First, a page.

What do we mean when we talk about addiction and recovery?

Ask any group of medical professionals and you will soon realise that there are many personal understandings, and definitions, of what addiction really is …. and of what we mean when we talk about recovery!

Reviewing the literature also produces a wide variation of an understanding of addiction, with many different definitions!

Historically, we have been led to believe that many chemicals and behaviours are, or can be, addictive, e.g. Alcohol, Cocaine, Marijuana, Heroin, Nicotine, Methamphetamine, Benzodiazapines, Prescription Drugs, Gambling, etc. …. but what about Food, Exercise, Money, Work, Shopping, Internet, Religion, Gaming, Sex and Other Behaviours & Activities …. can we also be become addicted to these!

Is it the chemical, the behaviour or the activity that is addictive …. or do we, as humans, carry the source of the genesis of our own addictions!

From the moment of our conception we are exposed to the traumas, stresses and injuries experienced by our mothers and then we are subjected to the trauma of our birth …. being forced, and compressed, through a tube from a safe, warm, protected environment into an alien world full of noise, temperature variation, strange sounds and confusion! ….or being physically removed from our mother’s womb by a traumatic surgical intervention!

After birth, we are exposed to life in the world …. a world which is alien to our survival, a world in which we are powerless to help ourselves immediately, and for some years after birth, a world in which we are totally dependent on our mothers and fathers, or other carers, to provide for our physical, emotional and psychological well being.

In early childhood we observe and internalise the behaviour of our parents / carers …. we observe how they deal with stress, how they respond to the challenges of life, how we are nurtured, or not as the case may be, how they interact with other family members …. and with society. 

How we are modelled in those first few years of life will determine how we will deal with, or not deal with the challenges in life, our emotions in life, and how we will react to positive and negative challenges later in life ….  but remember …. our parents had to survive the same processes of life when they were young and vulnerable, and those experiences modelled their capacity to look after their children …. and so back through the generations.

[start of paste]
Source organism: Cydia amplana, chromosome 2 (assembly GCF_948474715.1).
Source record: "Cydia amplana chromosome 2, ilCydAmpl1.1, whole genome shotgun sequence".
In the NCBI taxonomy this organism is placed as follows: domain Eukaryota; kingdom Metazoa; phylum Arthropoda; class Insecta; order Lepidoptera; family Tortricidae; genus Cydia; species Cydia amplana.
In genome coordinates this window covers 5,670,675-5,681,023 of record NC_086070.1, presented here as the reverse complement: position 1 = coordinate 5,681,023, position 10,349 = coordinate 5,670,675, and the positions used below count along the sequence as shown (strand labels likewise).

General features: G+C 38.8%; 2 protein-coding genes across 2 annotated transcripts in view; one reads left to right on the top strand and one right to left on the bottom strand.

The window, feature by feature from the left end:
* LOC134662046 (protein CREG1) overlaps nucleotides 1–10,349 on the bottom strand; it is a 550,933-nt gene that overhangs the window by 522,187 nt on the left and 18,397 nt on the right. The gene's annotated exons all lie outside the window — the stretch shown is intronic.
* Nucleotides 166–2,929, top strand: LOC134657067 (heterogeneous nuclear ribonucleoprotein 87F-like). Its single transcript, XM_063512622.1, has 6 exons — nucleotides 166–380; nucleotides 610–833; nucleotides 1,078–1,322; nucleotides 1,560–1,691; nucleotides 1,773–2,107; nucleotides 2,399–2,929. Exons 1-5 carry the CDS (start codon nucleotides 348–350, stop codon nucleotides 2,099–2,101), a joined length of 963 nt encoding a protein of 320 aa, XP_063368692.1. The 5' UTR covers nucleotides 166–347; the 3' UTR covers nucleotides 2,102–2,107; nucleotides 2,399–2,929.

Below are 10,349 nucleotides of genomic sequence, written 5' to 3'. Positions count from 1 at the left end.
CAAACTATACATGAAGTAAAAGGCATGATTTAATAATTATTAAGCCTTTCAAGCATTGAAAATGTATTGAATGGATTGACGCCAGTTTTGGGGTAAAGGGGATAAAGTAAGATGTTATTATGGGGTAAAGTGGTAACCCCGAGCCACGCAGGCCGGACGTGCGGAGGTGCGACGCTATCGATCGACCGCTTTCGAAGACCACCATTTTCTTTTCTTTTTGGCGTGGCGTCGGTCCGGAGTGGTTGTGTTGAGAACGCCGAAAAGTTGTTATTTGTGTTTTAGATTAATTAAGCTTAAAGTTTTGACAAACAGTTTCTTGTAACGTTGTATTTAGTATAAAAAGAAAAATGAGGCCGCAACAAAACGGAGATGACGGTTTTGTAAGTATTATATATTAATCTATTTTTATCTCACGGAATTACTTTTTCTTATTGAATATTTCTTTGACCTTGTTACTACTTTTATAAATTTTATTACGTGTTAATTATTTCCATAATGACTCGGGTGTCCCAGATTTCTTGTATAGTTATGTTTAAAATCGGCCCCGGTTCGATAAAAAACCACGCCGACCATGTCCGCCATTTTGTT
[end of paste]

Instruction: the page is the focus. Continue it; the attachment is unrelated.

Our parents were not ‘perfect’, nor were their many previous generations of parents …. from this we can understand that we could not have had a ‘perfect childhood’ …. by the nature of human life, we have been emotionally wounded and subjected to physical, psychological and emotional traumas during our childhood …. despite the best of intentions of our parents or carers!

We are all wounded and damaged to some degree …. we are not perfect …. we are emotionally and psychologically imperfect …. that is the population wide effect of trauma in childhood … and of being human!

Trauma is not restricted to negative experiences : it refers to any set of events that, over time, imposes more pain on the child than he or she can process and discharge.

Therefore, trauma can occur, not only when bad things happen, but also when the parents are too stressed, too distracted, too depressed, too anxious, too beset by economic worry, too isolated, too connected to their mobile phone, etc. to respond to a sensitive child’s emotional need to be seen, emotionally held, heard, validated, made to feel loved and secure.

Such is the reality behind many stories of a ‘happy childhood‘: the denial of one’s pain, the splitting of distress from our conscious memory, is one of the outcomes of trauma.

It is not the many traumas, physical, emotional or psychological, that we experience that matter …. they may matter in the physical sense …. it is the accumulated effect within us of childhood traumas that makes us vulnerable to being addicted in later life …. it is what happens inside of us as a result of trauma!